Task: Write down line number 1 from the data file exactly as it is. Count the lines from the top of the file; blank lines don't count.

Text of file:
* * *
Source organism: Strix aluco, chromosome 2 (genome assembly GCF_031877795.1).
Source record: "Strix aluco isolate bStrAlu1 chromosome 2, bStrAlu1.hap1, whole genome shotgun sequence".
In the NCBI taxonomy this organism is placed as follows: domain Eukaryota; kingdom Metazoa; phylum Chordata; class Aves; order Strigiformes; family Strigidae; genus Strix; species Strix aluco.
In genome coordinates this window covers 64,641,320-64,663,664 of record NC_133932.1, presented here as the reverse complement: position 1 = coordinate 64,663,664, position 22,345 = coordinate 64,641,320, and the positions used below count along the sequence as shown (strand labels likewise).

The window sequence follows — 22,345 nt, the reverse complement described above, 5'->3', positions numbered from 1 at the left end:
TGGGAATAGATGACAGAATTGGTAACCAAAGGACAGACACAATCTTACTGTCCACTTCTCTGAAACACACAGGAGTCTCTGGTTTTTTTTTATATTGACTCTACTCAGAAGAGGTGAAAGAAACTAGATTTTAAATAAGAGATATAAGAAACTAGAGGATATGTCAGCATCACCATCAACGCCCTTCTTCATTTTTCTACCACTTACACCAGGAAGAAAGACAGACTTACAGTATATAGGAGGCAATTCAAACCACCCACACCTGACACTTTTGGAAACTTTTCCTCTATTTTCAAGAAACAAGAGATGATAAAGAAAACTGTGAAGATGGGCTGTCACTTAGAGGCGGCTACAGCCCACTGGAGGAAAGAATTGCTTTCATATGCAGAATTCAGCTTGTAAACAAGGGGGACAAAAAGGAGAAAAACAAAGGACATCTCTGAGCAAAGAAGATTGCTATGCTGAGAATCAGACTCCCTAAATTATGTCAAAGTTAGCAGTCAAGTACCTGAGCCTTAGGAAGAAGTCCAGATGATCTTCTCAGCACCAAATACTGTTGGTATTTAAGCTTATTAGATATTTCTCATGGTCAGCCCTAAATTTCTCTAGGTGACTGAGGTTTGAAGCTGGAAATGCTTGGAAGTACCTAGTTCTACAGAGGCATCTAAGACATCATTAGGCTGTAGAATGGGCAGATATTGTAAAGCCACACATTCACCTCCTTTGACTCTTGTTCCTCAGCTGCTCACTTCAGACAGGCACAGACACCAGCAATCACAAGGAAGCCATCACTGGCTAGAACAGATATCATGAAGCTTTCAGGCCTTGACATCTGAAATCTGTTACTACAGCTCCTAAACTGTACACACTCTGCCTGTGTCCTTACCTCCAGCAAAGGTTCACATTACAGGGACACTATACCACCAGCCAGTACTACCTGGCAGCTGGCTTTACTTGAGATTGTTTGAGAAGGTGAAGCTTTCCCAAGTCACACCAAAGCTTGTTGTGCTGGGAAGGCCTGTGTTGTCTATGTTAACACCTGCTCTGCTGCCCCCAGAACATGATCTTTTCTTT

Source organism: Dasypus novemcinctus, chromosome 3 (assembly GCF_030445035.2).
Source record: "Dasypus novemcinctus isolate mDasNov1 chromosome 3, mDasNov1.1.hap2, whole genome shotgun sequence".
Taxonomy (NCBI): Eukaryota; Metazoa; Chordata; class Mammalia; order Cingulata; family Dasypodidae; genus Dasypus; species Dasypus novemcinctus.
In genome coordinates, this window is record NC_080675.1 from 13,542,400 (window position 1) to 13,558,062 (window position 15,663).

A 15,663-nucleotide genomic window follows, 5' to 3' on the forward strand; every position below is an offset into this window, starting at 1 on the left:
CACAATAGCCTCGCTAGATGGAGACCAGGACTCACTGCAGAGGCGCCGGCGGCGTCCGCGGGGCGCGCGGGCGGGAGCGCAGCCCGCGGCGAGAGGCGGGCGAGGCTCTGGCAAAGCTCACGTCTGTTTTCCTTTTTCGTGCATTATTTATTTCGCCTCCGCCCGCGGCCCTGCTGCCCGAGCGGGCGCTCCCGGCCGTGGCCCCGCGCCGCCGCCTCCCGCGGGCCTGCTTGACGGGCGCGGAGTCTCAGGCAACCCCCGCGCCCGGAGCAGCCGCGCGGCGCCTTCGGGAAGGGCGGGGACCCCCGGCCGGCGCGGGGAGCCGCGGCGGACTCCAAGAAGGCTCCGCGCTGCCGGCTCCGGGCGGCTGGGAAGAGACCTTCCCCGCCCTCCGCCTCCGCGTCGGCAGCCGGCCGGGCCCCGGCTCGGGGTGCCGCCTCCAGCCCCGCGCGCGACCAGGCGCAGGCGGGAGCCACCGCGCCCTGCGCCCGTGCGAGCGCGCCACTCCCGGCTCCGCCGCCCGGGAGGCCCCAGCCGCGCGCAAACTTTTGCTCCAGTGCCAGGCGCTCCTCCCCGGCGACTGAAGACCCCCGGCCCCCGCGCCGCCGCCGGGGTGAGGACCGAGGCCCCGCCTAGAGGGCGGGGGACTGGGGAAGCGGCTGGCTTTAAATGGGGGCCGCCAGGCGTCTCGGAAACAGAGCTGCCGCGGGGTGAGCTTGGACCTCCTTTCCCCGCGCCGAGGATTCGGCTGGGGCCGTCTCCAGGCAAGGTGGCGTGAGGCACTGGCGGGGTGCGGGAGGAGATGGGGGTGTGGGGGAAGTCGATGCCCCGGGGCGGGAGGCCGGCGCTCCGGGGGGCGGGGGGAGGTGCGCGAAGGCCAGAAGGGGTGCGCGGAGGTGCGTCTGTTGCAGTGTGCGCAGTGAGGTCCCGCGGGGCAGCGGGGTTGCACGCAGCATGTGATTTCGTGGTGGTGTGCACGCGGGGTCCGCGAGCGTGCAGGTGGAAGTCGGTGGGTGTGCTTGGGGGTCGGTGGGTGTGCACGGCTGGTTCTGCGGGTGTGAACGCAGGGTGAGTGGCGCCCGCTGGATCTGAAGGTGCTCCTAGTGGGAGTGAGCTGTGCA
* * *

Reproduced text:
Source organism: Strix aluco, chromosome 2 (genome assembly GCF_031877795.1).